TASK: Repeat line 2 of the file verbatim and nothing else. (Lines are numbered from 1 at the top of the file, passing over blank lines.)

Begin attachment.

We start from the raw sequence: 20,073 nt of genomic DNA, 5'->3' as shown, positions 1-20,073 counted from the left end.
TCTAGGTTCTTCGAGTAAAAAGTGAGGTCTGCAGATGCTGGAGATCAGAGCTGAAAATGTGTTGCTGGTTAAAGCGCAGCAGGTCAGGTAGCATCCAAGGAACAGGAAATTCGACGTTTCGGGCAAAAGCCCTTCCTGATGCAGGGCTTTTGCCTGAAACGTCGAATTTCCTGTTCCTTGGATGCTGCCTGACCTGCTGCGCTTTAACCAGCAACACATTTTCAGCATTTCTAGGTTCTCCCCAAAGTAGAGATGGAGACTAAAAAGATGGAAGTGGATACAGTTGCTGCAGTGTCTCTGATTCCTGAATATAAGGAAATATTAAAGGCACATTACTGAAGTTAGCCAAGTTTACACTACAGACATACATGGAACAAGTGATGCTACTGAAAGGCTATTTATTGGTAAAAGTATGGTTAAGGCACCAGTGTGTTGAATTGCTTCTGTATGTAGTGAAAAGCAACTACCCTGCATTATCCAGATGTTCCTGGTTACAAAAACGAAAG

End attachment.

TCTAGGTTCTTCGAGTAAAAAGTGAGGTCTGCAGATGCTGGAGATCAGAGCTGAAAATGTGTTGCTGGTTAAAGCGCAGCAGGTCAGGTAGCATCCAAGGAACAGGAAATTCGACGTTTCGGGCAAAAGCCCTTCCTGATGCAGGGCTTTTGCCTGAAACGTCGAATTTCCTGTTCCTTGGATGCTGCCTGACCTGCTGCGCTTTAACCAGCAACACATTTTCAGCATTTCTAGGTTCTCCCCAAAGTAGAGATGGAGACTAAAAAGATGGAAGTGGATACAGTTGCTGCAGTGTCTCTGATTCCTGAATATAAGGAAATATTAAAGGCACATTACTGAAGTTAGCCAAGTTTACACTACAGACATACATGGAACAAGTGATGCTACTGAAAGGCTATTTATTGGTAAAAGTATGGTTAAGGCACCAGTGTGTTGAATTGCTTCTGTATGTAGTGAAAAGCAACTACCCTGCATTATCCAGATGTTCCTGGTTACAAAAACGAAAG